I have to be honest; it was all pretty depressing. During the time I was going to him, I’d see some of his patients in the waiting room and what I saw was just nightmarish. These were people who were crying, screaming, their hair was falling out, all sorts of stuff. What I was seeing in those people were the worst-case scenarios of this disease and it was scary.
Eventually that doctor moved into the field of research, so I got a new doctor and I’ve been with him ever since.
You’ve said that you went through the worst parts of the disease right after you were first diagnosed. How does it affect you today?
Sometimes it doesn’t affect me at all, but then it comes back in phases. Right now I’m in a phase where it sort of comes and goes with a little more regularity, and when I say that I mean that I get something called a herxheimer reaction, which is sort of a roving group of symptoms. It affects different people in different ways and it even affects me in different ways each time I get it.
To give an example, about a month ago I suddenly had such arthritic pains in my legs that I could hardly sleep. That lasted about a week and then it went away. After that I started getting heart palpitations, and then that, too, went away. And then I started getting headache-type feelings, but then that went away.
So all these symptoms, they rove; they move around. So if someone has symptoms and then they change or keep changing, it might be a good idea to get tested for Lyme disease because the symptoms mimic so many other things.
Yeah, I was just going to say that all of the things you just mentioned could be symptomatic of other things. Do you ever worry that any of these symptoms are reflective of an unrelated illness?
See, now that’s the weird thing about having this disease. I mean, how do you know? Or how do you not know? When someone has heart palpitations, only by going to a cardiologist would they know whether they have a bad heart or not. And I’ve been to a cardiologist and I know I don’t have a bad heart, and I also know that I’ve had heart palpitations before and I know it goes away.
So Lyme disease is definitely something you start learning to live with, and usually if a symptom mimics another symptom – no matter what it is – and then it moves, and it does something else, it’s usually not the real symptom of another thing; it usually has to do with a tick disease. (Photo courtesy of Mark Maglio)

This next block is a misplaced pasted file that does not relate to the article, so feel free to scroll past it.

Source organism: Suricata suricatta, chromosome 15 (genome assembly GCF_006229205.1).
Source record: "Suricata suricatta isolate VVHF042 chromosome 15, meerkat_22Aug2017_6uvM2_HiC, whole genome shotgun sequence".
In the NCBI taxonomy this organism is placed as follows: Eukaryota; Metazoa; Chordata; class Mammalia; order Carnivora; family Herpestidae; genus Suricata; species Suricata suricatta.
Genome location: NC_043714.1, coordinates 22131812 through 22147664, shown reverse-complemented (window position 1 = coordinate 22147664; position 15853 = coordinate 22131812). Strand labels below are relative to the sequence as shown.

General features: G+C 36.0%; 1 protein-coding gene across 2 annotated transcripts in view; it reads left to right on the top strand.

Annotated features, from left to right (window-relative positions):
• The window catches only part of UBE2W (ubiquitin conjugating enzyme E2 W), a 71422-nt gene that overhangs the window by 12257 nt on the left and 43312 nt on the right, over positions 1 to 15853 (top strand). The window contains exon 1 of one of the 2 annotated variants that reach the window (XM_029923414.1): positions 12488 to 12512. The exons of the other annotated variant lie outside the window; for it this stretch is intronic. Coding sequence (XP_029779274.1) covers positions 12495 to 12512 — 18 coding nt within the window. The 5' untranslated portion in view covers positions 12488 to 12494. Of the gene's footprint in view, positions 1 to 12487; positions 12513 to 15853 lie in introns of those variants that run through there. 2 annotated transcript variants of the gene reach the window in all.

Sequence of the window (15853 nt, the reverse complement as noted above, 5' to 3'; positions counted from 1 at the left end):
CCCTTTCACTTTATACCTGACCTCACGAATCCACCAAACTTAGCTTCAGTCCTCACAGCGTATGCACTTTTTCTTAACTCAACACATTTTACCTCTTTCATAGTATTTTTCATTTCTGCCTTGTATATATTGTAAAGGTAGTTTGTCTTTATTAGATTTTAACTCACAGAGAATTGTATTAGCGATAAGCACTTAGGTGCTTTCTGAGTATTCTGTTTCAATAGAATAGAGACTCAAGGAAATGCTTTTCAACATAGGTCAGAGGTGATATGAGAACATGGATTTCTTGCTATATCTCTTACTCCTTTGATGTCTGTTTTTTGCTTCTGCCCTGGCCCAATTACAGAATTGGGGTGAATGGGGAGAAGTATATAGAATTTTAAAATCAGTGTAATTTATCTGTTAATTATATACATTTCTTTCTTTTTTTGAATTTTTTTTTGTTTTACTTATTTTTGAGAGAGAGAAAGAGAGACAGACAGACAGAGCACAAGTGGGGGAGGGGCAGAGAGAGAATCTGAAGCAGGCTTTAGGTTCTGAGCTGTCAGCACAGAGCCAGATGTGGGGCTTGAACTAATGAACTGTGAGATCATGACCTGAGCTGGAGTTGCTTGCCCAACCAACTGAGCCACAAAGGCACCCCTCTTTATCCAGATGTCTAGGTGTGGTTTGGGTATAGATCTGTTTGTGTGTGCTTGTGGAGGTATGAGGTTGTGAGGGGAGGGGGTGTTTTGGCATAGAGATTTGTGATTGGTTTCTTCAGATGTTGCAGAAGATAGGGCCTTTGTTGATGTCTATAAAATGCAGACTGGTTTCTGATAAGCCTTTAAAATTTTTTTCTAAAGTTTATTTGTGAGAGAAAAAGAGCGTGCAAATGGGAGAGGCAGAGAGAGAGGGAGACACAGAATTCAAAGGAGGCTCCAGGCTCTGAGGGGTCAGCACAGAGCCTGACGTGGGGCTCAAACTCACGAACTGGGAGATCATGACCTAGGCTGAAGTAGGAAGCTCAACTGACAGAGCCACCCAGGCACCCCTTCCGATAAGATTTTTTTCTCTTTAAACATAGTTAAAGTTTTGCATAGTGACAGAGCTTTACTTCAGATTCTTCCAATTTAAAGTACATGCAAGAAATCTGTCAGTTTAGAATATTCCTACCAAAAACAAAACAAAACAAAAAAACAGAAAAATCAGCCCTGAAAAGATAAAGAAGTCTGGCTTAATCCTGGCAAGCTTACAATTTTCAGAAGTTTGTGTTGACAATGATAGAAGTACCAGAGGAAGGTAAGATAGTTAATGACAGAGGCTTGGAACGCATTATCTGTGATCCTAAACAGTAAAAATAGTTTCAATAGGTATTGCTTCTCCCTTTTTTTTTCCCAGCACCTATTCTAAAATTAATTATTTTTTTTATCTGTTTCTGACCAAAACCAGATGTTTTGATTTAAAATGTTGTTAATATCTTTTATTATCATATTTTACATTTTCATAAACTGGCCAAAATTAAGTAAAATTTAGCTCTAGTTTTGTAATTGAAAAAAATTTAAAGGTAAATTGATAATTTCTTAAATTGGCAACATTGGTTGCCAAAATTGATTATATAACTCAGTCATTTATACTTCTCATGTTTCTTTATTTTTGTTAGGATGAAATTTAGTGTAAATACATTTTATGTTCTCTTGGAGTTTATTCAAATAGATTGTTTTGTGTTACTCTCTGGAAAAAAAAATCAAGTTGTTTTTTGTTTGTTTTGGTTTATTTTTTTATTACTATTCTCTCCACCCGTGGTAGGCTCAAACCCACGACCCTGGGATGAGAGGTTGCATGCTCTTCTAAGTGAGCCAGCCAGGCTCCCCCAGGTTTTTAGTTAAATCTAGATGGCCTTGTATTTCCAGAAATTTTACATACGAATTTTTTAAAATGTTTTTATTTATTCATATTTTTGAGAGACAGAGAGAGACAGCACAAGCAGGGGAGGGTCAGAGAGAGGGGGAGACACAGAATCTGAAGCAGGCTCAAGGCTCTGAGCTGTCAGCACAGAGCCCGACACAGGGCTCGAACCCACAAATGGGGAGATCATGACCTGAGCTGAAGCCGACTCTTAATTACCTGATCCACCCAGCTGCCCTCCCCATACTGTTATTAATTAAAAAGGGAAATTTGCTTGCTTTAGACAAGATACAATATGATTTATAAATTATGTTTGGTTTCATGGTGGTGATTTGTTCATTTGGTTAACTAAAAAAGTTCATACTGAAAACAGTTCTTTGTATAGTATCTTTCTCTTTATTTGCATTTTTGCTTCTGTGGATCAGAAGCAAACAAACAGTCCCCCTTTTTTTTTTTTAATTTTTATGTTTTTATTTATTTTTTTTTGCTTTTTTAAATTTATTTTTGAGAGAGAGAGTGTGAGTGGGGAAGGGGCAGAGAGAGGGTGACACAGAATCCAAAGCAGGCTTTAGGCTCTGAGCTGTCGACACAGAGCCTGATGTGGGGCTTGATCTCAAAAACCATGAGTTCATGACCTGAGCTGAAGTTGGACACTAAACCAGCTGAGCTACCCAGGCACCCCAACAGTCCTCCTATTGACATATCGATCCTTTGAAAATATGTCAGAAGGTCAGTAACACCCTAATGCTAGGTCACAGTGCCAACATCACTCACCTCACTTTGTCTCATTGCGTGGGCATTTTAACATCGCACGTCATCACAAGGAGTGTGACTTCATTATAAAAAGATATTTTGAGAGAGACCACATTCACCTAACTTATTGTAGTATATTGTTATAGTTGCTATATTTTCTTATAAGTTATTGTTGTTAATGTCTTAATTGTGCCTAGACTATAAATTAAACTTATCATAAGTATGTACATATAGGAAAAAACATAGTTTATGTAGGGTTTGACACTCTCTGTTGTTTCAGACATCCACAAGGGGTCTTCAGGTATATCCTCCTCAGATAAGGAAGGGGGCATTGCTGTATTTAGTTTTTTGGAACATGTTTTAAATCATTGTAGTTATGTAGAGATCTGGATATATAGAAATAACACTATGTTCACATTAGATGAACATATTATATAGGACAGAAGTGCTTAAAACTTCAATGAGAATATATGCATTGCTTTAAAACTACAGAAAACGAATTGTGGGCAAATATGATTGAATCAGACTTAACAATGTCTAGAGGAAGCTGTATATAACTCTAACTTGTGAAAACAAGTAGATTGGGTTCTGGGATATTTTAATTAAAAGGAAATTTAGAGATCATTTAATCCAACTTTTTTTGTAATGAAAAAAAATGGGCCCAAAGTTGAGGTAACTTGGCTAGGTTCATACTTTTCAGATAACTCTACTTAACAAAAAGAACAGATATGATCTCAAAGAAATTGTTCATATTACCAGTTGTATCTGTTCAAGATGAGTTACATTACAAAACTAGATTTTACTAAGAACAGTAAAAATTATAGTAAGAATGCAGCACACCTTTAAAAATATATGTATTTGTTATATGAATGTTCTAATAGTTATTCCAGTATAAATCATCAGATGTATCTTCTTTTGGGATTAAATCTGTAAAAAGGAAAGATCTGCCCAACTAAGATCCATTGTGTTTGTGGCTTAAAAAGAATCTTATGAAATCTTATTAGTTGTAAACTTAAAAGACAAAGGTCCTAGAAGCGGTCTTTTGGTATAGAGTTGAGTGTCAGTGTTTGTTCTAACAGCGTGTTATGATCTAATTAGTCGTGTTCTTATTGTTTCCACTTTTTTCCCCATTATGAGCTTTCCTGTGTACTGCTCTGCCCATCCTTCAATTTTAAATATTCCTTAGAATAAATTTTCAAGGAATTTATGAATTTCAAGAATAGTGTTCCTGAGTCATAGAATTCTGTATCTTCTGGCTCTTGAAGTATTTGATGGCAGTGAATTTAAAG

This is fascinating. After you were first diagnosed, was there ever a time when you couldn’t perform?
Yeah, right after I was first diagnosed I had to cancel a tour. When it first hit me, it was so bad I had to go on medication right away and was really down. I tried really hard to work through it in the very beginning and I made it to a show out in Phoenix, but I collapsed. That’s when I knew I had to stop. So I did stop, and I had to cancel the tour and I was sort of out of commission for a couple of months and taking pretty heavy doses of various medications.
But then I was absolutely able to come back, and I would consider it maintained and under control now. As I said, I do have various flare-ups, but they don’t seem to be debilitating; these flare-ups aren’t something that I can’t live with onstage. I can handle it.
I, myself was raised in rural New Jersey, and because of the large deer population the public was warned about Lyme disease. But the messages were limited to basic prevention; we were just told to make sure we checked for ticks. After hearing details of the disease right now – much of it for the first time – I’m curious if you think there’s enough public awareness around the disease.